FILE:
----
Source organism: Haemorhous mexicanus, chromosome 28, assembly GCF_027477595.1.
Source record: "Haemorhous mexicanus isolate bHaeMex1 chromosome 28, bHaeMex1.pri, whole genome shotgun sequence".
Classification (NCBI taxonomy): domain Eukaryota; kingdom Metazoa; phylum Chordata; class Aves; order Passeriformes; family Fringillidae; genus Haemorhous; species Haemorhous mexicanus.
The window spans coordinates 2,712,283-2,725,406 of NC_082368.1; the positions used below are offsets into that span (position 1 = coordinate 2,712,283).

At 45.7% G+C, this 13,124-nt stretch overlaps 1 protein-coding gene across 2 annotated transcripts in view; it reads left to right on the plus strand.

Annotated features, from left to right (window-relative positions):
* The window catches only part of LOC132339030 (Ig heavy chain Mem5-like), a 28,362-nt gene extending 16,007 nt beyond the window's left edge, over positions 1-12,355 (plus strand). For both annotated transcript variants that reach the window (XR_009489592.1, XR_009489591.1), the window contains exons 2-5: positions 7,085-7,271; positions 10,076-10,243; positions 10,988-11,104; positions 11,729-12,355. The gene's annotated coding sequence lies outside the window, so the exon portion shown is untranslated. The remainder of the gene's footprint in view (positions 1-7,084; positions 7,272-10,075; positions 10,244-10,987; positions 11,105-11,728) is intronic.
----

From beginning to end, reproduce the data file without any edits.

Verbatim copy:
Source organism: Haemorhous mexicanus, chromosome 28, assembly GCF_027477595.1.
Source record: "Haemorhous mexicanus isolate bHaeMex1 chromosome 28, bHaeMex1.pri, whole genome shotgun sequence".
Classification (NCBI taxonomy): domain Eukaryota; kingdom Metazoa; phylum Chordata; class Aves; order Passeriformes; family Fringillidae; genus Haemorhous; species Haemorhous mexicanus.
The window spans coordinates 2,712,283-2,725,406 of NC_082368.1; the positions used below are offsets into that span (position 1 = coordinate 2,712,283).

At 45.7% G+C, this 13,124-nt stretch overlaps 1 protein-coding gene across 2 annotated transcripts in view; it reads left to right on the plus strand.

Annotated features, from left to right (window-relative positions):
* The window catches only part of LOC132339030 (Ig heavy chain Mem5-like), a 28,362-nt gene extending 16,007 nt beyond the window's left edge, over positions 1-12,355 (plus strand). For both annotated transcript variants that reach the window (XR_009489592.1, XR_009489591.1), the window contains exons 2-5: positions 7,085-7,271; positions 10,076-10,243; positions 10,988-11,104; positions 11,729-12,355. The gene's annotated coding sequence lies outside the window, so the exon portion shown is untranslated. The remainder of the gene's footprint in view (positions 1-7,084; positions 7,272-10,075; positions 10,244-10,987; positions 11,105-11,728) is intronic.